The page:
A useful technique for showing that multivariate functions are concave is to show that their restriction to any line is concave. In this case, this amounts to showing that, for each $x_0, v\in \mathbf{R}^n$ the univariate function $$ g(t) = h(x_0 + tv) = \exp\Bigl\{\sum_{i=1}^n \alpha_i \log(x_{0i} + t v_i)\Bigr\} $$ is concave in $t$.

Now, we can directly compute $$ g''(t) = g(t) \Bigl[ \Bigl(\sum_{i=1}^n \alpha_i \frac{v_i}{x_{0i} + t v_i}\Bigr)^2 - \sum_{i=1}^n \alpha_i \Bigl(\frac{v_i}{x_{0i} + t v_i}\Bigr)^2 \Bigr], $$ and notice that, since $\sum_{i=1}^n \alpha_i = 1$ and $y\mapsto y^2$ is convex, Jensen's inequality yields that, $$ \sum_{i=1}^n \alpha_i \Bigl(\frac{v_i}{x_{0i} + t v_i}\Bigr)^2 \geq \Bigl(\sum_{i=1}^n \alpha_i \frac{v_i}{x_{0i} + t v_i}\Bigr)^2. $$

Together with the fact that $g(t) \geq 0$, this is enough to show that $g''(t) \leq 0$, so that $g$ and thus $h$ is concave.

Now, for the $\sum_{i=1}^n \alpha_i \leq 1$ case, define $\tilde{h} \colon\mathbf{R}^{n+1} \rightarrow \mathbf{R}$ by $$ \tilde{h}(x) = \prod_{i=1}^n x_i^{\alpha_i} \cdot x_{n+1}^{1 - \sum_{i=1}^n \alpha_i}, $$ which is concave by our previous discussion, since its exponents add to $1$.

But then we have that $h(x) = \tilde{h}(x, 1)$, which is concave since it is the restriction of the concave function $\tilde{h}$ to the convex set $\{x \in \mathbf{R}^{n+1} : x_{n+1} = 1\}$.

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  • $\begingroup$ Thank you very much for this answer. Just had a few questions: (1) Shouldn't you write "this is enough to show that $g''(t) \leq 0$,..." and not "this is enough to show that $g''(t) < 0$,..." since if $a \geq 0$ and $b \leq 0$, then $ab \leq 0$ and not $ab < 0$? Alternatively, you can say that $y \mapsto y^2$ is strictly convex and Jensen's inequality becomes a strict one. $\endgroup$
    – mhdadk
    Sep 11, 2023 at 18:53
  • $\begingroup$ (2) I lost you a bit when you wrote "Now, if we allow $\sum_{i=1}^n \alpha_i \leq 1$,..." I don't understand how writing $h$ the way that you did shows that it is still concave when $\sum_{i=1}^n \alpha_i \leq 1$, so I would appreciate any elaboration on this part. $\endgroup$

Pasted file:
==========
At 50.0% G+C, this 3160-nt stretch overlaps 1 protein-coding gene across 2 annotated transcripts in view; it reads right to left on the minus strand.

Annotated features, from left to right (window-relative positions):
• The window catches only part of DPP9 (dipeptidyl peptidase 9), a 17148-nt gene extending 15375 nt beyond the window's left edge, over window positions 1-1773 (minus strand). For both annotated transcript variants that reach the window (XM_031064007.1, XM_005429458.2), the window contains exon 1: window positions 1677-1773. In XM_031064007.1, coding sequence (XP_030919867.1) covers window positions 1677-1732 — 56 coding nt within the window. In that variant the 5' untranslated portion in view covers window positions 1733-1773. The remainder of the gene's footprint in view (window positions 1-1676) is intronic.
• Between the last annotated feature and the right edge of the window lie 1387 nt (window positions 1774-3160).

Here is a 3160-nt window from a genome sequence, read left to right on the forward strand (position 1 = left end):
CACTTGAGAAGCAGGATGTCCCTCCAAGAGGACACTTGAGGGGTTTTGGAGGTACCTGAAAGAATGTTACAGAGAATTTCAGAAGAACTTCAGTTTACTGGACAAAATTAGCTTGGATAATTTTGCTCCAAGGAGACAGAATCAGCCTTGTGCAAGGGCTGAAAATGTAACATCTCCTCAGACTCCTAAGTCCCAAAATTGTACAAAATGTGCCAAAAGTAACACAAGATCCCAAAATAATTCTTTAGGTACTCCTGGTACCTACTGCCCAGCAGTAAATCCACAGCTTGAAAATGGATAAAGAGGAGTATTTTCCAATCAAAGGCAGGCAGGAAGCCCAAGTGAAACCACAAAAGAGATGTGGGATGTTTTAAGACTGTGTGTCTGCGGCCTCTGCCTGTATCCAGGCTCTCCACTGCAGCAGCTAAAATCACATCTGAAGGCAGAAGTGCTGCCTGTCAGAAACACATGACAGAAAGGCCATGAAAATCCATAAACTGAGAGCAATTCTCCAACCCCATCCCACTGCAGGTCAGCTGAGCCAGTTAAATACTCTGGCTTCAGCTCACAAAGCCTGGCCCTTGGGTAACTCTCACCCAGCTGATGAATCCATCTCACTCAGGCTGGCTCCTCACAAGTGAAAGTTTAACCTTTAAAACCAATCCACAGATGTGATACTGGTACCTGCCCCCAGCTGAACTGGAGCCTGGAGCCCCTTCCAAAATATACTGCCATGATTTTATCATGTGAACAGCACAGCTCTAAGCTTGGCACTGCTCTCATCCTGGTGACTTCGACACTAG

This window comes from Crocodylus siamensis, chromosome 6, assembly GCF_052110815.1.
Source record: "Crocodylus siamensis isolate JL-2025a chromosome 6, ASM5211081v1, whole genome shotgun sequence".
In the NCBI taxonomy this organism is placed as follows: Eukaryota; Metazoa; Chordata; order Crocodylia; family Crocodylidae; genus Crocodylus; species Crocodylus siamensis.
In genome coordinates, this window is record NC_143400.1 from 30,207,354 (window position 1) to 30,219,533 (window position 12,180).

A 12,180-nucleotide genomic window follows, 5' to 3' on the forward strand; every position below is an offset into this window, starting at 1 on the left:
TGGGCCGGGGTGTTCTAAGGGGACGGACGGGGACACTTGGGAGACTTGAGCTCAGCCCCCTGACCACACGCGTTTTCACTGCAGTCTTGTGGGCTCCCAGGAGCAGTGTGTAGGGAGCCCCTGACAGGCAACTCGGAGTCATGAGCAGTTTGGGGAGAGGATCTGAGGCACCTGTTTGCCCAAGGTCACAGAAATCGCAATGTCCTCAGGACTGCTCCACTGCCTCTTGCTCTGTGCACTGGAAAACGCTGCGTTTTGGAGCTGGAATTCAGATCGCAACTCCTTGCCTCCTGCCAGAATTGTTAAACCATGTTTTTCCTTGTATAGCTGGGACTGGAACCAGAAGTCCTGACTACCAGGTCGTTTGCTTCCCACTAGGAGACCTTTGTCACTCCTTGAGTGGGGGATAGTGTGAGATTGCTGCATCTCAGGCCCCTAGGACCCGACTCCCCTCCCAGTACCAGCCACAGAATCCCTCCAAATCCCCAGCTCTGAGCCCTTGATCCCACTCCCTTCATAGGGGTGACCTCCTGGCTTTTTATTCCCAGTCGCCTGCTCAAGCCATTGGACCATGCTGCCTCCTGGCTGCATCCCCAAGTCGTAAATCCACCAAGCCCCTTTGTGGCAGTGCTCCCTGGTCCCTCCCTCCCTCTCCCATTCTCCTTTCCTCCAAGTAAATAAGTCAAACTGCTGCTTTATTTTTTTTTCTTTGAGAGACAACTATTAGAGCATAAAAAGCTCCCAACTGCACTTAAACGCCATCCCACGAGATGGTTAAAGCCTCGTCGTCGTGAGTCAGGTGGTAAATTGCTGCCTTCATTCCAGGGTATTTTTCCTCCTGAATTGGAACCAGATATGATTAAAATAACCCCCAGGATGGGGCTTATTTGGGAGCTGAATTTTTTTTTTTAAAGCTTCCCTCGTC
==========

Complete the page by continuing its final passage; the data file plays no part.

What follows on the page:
– mhdadk
    Sep 11, 2023 at 19:00
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    $\begingroup$ Thanks for your comments! (1) was indeed an error on my part, and I have fixed it. We want the conclusion to be concavity rather than strict concavity, since $h(x) = x$ satisfies the hypotheses but isn't strictly concave. I've also added some text to clarify (2) - hopefully it's helpful! $\endgroup$ Sep 12, 2023 at 3:49
  • $\begingroup$ Thanks a lot for the edits. Much clearer now. Minor quibble at the end (emphasis mine): "...is the restriction of the concave function $\tilde{h}$ to the line $\{x \in \mathbf{R}^{n+1} : x_{n+1} = 1\}$." Isn't this set an $n$-dimensional subspace of $\mathbb R^{n+1}$ and not a 1D line? I would imagine the line you are referring to is the set (for a chosen $x$ and $v$ in $\mathbb R^{n+1}$) $\{(1-t)x + tv \mid x_{n+1}=v_{n+1}=1,t \in \mathbb R\}$. Of course, this doesn't change anything. $\endgroup$
    – mhdadk
    Sep 12, 2023 at 14:55
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    $\begingroup$ Whoops, that's right of course! The point is that that set it affine (not actually a subspace, since it doesn't contain the origin), and therefore convex. $\endgroup$ Sep 12, 2023 at 23:36